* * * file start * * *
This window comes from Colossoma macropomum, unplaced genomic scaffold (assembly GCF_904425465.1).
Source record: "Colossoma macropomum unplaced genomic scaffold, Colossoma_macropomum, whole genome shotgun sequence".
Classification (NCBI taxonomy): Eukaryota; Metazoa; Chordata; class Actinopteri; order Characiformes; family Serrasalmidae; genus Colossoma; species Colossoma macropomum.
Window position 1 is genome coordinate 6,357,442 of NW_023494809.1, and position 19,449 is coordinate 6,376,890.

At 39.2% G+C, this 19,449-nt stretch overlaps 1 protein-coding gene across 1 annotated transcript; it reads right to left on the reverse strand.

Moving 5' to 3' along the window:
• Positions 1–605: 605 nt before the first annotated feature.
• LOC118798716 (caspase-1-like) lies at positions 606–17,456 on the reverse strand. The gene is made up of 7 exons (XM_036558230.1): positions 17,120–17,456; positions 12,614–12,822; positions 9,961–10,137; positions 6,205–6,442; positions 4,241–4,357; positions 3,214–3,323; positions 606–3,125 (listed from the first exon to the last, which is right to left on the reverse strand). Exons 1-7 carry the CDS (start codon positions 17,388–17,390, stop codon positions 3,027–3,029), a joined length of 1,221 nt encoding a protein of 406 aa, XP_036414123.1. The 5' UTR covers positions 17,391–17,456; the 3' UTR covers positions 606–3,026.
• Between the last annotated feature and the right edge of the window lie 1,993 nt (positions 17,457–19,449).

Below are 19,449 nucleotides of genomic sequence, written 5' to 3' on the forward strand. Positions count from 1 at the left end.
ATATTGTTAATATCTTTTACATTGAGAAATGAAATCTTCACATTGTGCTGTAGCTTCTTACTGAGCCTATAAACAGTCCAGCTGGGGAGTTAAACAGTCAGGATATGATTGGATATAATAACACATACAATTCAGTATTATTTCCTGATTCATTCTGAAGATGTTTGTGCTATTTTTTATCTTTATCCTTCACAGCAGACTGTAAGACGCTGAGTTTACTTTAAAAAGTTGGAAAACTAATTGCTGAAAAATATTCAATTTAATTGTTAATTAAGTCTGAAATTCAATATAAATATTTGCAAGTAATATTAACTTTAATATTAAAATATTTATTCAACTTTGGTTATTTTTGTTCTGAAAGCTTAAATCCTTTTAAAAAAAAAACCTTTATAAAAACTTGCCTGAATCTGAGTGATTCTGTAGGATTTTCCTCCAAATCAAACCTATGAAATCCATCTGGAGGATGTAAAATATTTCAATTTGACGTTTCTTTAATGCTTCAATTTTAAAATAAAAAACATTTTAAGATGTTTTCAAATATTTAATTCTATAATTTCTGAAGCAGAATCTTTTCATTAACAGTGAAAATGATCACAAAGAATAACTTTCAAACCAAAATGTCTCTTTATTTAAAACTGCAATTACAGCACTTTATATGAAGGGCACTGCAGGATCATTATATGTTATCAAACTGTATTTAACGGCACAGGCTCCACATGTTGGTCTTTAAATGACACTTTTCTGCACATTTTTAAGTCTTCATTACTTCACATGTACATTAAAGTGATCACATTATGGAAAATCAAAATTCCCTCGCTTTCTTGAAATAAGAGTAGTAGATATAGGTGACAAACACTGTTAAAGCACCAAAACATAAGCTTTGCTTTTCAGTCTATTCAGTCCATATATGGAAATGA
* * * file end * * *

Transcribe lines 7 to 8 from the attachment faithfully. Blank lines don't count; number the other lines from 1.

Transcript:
• Positions 1–605: 605 nt before the first annotated feature.
• LOC118798716 (caspase-1-like) lies at positions 606–17,456 on the reverse strand. The gene is made up of 7 exons (XM_036558230.1): positions 17,120–17,456; positions 12,614–12,822; positions 9,961–10,137; positions 6,205–6,442; positions 4,241–4,357; positions 3,214–3,323; positions 606–3,125 (listed from the first exon to the last, which is right to left on the reverse strand). Exons 1-7 carry the CDS (start codon positions 17,388–17,390, stop codon positions 3,027–3,029), a joined length of 1,221 nt encoding a protein of 406 aa, XP_036414123.1. The 5' UTR covers positions 17,391–17,456; the 3' UTR covers positions 606–3,026.